Our vision: to transform access to medical care.

Measure what matters

Welcome to the blog if this is your first and I hope you find it thought provoking.  I’ve had a month free of writing and enjoyed summer reflections.

One of the best experiences was sitting at a marketplace cafe in Stamford, on the Side to Side Cycle across Britain (on a tandem from west to east).  A couple sat down opposite and started chatting – live near Bourne, but don’t often go into the town, only to the doctor’s, have a serious condition…

Bourne Galletly is a practice we have worked with and they were overflowing with praise for it.  The whole practice so caring, doctors so good, called back within minutes, any time, often just need a word. Such a contrast, the lady went on, to her friend, who has suffered a rasping cough for three weeks and been unable to get an appointment.  We made a video of Bourne last year, but it means so much to hear this by chance from a patient.  It makes everything worthwhile for me.

Last week I was hearing from Professor Niro Siriwardena about a study to understand the drivers of patient satisfaction, beyond a simple one to five scale, and look at what features matter.  Guess what, the most important expectation for all age groups was “ease of getting an appointment”.  Yet sadly and predictably, when they looked at what actually happens, this is the worst feature.

Earlier last month I took part in a workshop on measures in primary care.  It’s easy to get too complicated with long questionnaires, sample rates, biases, focus groups and so on.  A few simple things really matter, and the first is how long does it take to get help from the doctor?  It’s measurable, without asking patients, and that’s what we should be doing, everywhere.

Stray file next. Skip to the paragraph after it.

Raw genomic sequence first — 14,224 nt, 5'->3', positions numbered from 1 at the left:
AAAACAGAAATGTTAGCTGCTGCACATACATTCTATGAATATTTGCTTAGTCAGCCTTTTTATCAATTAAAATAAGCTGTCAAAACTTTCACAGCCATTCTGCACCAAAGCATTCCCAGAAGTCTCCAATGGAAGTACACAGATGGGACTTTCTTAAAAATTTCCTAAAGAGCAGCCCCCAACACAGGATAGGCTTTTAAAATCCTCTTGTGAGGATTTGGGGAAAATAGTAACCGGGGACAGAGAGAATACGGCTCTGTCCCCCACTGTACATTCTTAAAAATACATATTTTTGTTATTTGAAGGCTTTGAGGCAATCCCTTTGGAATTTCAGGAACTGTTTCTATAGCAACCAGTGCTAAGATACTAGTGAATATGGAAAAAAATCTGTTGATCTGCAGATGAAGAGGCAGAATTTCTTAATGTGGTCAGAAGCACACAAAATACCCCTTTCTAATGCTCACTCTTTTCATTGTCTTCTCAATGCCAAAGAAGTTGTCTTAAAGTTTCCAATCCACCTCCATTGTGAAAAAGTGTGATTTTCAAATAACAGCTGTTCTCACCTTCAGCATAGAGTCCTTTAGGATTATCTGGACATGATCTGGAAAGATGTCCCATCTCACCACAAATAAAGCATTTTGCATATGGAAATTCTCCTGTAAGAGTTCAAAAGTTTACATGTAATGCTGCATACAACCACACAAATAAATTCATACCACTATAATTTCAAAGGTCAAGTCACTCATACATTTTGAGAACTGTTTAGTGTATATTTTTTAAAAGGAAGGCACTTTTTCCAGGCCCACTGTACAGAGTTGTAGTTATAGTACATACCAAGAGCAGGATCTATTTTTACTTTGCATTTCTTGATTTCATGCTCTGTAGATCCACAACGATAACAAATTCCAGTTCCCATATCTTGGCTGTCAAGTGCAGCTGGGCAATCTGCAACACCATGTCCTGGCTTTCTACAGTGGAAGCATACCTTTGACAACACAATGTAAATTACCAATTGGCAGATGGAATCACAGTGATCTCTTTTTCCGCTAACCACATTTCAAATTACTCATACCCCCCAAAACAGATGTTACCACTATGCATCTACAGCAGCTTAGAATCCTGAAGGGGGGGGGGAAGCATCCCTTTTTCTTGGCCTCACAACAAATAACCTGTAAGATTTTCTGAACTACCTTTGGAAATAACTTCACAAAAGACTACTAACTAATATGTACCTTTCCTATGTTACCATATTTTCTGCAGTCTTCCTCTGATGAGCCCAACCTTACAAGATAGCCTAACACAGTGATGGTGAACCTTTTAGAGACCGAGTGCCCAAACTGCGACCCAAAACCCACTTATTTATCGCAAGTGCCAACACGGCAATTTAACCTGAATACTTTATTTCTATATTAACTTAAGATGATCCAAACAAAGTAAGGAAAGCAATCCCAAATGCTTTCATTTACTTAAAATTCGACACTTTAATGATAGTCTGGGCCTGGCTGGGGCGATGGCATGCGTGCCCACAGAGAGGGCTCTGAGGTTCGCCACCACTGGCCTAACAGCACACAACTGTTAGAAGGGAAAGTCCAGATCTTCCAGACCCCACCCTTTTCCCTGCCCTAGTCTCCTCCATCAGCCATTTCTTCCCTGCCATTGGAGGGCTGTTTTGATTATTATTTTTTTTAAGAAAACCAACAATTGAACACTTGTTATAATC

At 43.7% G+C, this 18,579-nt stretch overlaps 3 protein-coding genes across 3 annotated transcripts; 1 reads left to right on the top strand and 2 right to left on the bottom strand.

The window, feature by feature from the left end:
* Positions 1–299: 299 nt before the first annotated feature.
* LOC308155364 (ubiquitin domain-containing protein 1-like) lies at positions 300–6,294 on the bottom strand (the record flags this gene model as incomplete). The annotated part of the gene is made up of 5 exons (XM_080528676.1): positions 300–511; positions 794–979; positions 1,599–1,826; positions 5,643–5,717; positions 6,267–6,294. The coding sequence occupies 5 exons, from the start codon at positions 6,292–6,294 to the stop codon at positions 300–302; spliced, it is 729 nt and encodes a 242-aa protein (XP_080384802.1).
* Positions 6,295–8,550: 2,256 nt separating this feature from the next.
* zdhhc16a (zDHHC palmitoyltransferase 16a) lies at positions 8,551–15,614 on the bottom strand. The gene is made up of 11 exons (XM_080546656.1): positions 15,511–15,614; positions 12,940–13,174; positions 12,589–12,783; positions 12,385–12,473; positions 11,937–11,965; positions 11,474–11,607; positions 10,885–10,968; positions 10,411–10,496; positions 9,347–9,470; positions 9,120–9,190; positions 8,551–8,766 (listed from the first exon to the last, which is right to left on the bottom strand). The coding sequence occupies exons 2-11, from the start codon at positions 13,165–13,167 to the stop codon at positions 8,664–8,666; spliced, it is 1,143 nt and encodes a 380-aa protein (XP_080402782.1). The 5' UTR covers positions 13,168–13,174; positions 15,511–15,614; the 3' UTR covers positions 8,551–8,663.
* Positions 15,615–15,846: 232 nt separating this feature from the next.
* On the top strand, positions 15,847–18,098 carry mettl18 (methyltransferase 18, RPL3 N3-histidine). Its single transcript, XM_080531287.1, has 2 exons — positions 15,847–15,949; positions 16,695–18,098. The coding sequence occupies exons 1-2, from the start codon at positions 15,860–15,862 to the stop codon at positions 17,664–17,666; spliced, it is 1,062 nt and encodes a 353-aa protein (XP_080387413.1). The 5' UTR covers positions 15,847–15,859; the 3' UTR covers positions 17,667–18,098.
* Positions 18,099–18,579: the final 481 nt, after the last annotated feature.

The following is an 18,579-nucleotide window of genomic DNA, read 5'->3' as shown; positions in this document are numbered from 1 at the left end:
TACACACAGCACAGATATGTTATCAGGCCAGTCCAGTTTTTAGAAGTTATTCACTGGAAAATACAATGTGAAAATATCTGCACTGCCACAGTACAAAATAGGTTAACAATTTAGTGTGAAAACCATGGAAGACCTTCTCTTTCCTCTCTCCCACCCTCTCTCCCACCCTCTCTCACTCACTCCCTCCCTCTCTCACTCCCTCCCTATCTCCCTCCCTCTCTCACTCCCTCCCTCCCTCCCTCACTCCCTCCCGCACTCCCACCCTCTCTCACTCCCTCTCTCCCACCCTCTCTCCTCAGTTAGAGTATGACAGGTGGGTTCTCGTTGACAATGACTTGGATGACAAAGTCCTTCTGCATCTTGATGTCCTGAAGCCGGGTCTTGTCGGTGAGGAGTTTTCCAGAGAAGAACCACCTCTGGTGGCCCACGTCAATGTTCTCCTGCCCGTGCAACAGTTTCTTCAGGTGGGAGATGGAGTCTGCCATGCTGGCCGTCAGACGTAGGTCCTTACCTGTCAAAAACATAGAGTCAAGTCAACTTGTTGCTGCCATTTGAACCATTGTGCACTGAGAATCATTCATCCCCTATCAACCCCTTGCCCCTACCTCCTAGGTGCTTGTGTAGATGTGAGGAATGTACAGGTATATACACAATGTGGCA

Measuring it doesn’t change it, but it does focus attention and if they can summon the courage, that’s what makes people creative.

Here’s a question:  our evidence shows that two thirds of the patients seeking your help neither want nor need to see you face to face. But how do you determine, safely and efficiently, which ones?

4 responses to “Measure what matters”

  1. Dr Ethie Kong says:

    Effective safe triage – clinical and non clinical with clear signposting. General practices need to invest more on our receptionists who are at the front facing patients and carers, and who speak to patients and carers on the phone. All singing from the same hymn sheet- consistent messages and communication.
    Understanding one’s demographics. What works in one area might not worked in another area.

  2. Alan Arnett says:

    Good points Harry. Although the study highlights “ease of getting an appointment”, the underlying psychology, which we can all understand, is that as patients with a problem what we really want is to be sure what is causing our symptoms and to get professional advice i.e. to get past the worrying uncertainty and closer to solving or mitigating the problem. We ask for an appointment, but actually we are asking for help, and that can come in a variety of ways now. If we can get help when we don’t need a ftf appointment, knowing it helps us get a ftf appointment faster when we really need one, we’ll all be as happy as the patients and staff in Bourne 🙂

  3. Krishna Kant chaturvedi says:

    Thanks and glad to be able to contribute .Face to face consultation is not always necessary .Pne can manage may consultation with sky ping or other devices as long as you have a good Repport with you .That is where Solo practioner have done better because of good relationship and importantly continuity which. Patients and carer like and find services personalised .In our ccg in Southend most of solo practices have much higher satisfaction rate on national independent survey .

  4. Jeanne McComasky says:

    It is such a dilemma when triaging via telephone but with fully trained and supported practice nurses the risks Dan be managed

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